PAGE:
'The hearing dogs' centre', Toby Ziegler
Oil on scotchbrite, 240 x 90 cm; 240 x 90 cm; 240 x 90 cm
Looking at the most basic of objects, such as a potato, it is terrifying to think how much information is needed to communicate the essence of its “potato-ness”; given an aeon, you could never convey the characteristics peculiar to that potato. You could make a virtual model on a computer (which is where all my paintings begin) and it would describe only its volume. But this is the kind of shorthand we use to gloss over the awful complexity of our surroundings.
When we decorate our homes with patterned carpets and wallpaper, maybe we are calibrating our living space, trying to define some boundaries within which to exist. Similarly the repetitive habits that we develop, such as cleaning our teeth or having a cup of tea calibrate the passage of time. I depict everyday scenes: petrol stations, parks, bathrooms, aeroplanes. These subjects are intended to function as motifs, rather than to prompt specific narrative readings.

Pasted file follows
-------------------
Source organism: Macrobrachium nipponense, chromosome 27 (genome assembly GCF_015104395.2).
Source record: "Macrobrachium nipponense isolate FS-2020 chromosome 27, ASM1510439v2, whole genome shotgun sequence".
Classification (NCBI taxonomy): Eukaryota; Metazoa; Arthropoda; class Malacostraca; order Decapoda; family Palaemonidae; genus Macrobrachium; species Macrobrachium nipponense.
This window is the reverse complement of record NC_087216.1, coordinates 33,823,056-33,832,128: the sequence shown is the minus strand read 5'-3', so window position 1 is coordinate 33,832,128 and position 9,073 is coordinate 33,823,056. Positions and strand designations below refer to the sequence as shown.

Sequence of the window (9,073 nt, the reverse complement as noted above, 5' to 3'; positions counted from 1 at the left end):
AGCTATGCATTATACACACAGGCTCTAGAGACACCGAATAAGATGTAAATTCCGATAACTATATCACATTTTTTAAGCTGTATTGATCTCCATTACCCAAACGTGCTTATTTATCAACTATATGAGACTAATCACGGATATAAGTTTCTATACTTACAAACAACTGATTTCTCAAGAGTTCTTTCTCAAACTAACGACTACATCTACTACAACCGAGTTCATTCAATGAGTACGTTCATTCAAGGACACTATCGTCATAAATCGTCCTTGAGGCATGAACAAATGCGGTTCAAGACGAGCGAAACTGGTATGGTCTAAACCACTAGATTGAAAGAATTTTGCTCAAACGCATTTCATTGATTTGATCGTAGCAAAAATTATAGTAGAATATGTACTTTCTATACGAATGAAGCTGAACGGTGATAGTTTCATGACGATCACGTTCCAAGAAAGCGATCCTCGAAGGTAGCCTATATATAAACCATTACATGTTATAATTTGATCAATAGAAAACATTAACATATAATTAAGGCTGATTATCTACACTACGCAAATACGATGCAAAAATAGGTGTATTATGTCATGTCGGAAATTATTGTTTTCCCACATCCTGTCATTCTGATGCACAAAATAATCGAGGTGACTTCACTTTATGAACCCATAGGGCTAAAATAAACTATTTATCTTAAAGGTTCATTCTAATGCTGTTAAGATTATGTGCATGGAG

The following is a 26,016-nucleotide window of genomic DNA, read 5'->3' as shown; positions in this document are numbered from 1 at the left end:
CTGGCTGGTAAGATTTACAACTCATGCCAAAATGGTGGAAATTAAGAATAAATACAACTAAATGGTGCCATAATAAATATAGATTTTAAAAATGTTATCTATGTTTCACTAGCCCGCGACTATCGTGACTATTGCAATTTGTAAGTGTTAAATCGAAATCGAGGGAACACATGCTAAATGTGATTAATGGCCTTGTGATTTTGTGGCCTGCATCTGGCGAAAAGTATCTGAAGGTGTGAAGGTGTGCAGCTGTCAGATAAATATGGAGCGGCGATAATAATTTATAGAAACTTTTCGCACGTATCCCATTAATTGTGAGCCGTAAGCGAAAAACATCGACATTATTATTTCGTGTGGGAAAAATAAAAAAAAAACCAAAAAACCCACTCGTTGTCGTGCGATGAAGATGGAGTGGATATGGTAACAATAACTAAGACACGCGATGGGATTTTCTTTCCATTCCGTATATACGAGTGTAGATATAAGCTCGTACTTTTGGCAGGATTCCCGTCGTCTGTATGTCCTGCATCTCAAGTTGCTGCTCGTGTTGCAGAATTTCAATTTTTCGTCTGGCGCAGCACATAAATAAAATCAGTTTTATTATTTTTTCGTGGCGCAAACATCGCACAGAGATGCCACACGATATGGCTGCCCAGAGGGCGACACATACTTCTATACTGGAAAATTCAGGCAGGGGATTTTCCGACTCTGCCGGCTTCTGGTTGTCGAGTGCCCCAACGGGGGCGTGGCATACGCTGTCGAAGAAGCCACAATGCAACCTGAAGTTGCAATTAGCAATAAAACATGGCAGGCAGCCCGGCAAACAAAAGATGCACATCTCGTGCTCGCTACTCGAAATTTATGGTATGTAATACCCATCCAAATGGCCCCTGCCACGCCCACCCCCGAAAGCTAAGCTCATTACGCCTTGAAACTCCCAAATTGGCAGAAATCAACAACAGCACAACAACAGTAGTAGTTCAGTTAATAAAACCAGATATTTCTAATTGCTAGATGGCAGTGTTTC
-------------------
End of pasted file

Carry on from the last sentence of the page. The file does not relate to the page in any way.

Making my work is repetitive: hand painting hundreds of geometrical shapes; though there are muffled patches of gestural painting. It seems paradoxical, making gestural marks in positions pre-determined by a computer. It also gives the impression that the programme has malfunctioned â€“
or else I just got frustrated.
Toby Ziegler was born in London in 1972. He studied at Central St. Martin’s School of Art 1991-94. Recent exhibitions include two group shows at One in the Other Gallery London 2001 and 2002; Shine St. Pancras Chambers London 2002, Civilia Bluecoat Gallery Liverpool 2003, East International Norwich 2003 and Collection 1 Isabella Brancolini Arte Contemporanea Florence 2004. His one-man exhibition at Chisenhale Gallery London opens in February 2005.